If you have questions or run in to any issues following these instructions, please be sure to ask on the Signal K mailing list and someone in the community will be sure to help you out.
While it is pretty likely that all of the Signal K software will run on Windows and OS X just as well as Linux, we have really only tested on Linux and the instructions below will assume that you are working on a Linux platform as well.
If you are not a technical person and do not feel ready to “dive in” to the world of DIY electronics and LINUX, then Digital Yacht’s new iKommunicate gateway might be a good solution. This little black box will interface with your existing NMEA0183 and NMEA2000 systems and allow you to run Signal K mobile and web apps, without building your own Signal K server. iKommunicate can also work with either the Signal K Node or Java Server, to connect the NMEA0183 and NMEA2000 data to the Raspberry Pi via Ethernet.
If you just want to see how Signal K works and aren’t interested in connecting to real hardware you can skip down to installing the server, otherwise continue on to learn how to interface your computer with your instrument system.
Connecting to NMEA 0183 Instruments
NMEA 0183 is specified as an RS-422 simplex network, however RS-232 (standard serial ports) work just as well for connecting to an NMEA 0183 network. It is recommended that you use an opto-isolated interface between your computer and the 0183 network to avoid damaging either your computer or instruments. A good option for this is the Actisense USG-1 as it provides 1500V of isolation to protect your equipment and proper differential signalling.
The USG-1 should be recognized as a serial device when it is connected to your computer and you should see a device
/dev/ttyUSB0 (the number could be different if there are multiple USB-to-serial adapters connected). Linux
assigns these device names automatically when the device is connected, so it could change. If you want to ensure that
the device always has the same name, you will need to write a UDEV rule to specify an alias. See creating UDEV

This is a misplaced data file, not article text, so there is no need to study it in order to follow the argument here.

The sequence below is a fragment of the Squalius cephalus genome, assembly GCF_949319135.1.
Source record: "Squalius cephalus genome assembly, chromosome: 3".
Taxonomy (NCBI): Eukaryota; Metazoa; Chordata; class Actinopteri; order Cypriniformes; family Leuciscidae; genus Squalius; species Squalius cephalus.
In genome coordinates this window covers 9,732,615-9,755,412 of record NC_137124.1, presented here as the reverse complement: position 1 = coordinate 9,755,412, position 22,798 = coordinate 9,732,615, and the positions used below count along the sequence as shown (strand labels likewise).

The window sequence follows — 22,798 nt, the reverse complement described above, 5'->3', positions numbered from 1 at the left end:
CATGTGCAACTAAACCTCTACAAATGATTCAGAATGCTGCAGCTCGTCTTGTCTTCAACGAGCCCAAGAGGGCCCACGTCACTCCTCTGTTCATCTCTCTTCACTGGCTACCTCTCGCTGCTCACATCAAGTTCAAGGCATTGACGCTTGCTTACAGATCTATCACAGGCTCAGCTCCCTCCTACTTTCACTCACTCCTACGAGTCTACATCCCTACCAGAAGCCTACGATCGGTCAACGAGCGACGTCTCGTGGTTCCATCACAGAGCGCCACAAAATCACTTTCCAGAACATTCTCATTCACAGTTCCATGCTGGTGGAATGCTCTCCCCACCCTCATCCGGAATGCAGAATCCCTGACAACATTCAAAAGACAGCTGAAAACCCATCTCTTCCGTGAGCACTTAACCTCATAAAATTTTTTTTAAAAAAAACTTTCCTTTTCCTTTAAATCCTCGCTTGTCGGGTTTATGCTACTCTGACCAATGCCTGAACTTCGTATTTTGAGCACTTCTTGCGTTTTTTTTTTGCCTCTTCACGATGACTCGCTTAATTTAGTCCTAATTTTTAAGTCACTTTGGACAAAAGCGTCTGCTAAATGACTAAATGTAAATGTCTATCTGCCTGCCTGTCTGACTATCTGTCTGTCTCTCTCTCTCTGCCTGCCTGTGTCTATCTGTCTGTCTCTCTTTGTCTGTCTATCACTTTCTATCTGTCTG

rules for details.
To verify that you have a working connection, you can use picocom or another terminal emulator to see if you are receiving data. The default baud rate for NMEA 0183 is 4800.
$ picocom -b 4800 /dev/ttyUSB0
You should see NMEA 0183 sentences scrolling off the screen. To exit picocom press
Ctrl-a followed by
Getting Started with NMEA 2000 Instruments
For NMEA 2000, you will need a NMEA 2000 gateway device such as the Actisense NGT-1 which connects your NMEA 2000 bus to your server’s USB port. Much like the USG-1, Linux should recognize the NGT-1 as a serial device and create the appropriate entry in /dev. However some distributions do not do this. You will need to create a UDEV rule and a simple startup script to get this device working. See creating UDEV rules for details. Important: currently, the Node.js server cannot natively parse NMEA 2000, you will need to install the CANboat suite of tools in order to read data from the NGT-1 and convert it to a format that the server can understand. This is not necessary for the Java server.
While Signal K data can be sent over any digital medium, it is designed primarily for Ethernet networks, so it makes sense to have a network on your boat, either wired or wireless. It is possible to set up your Linux computer as a WiFi access point, but that is outside the scope of this article. Here is an example of configuring a Raspberry Pi as a WiFi access point.
If you already have your instrument data available on your boat’s WiFi please drop us a note on the mailing list – we are always looking for new interfaces to support.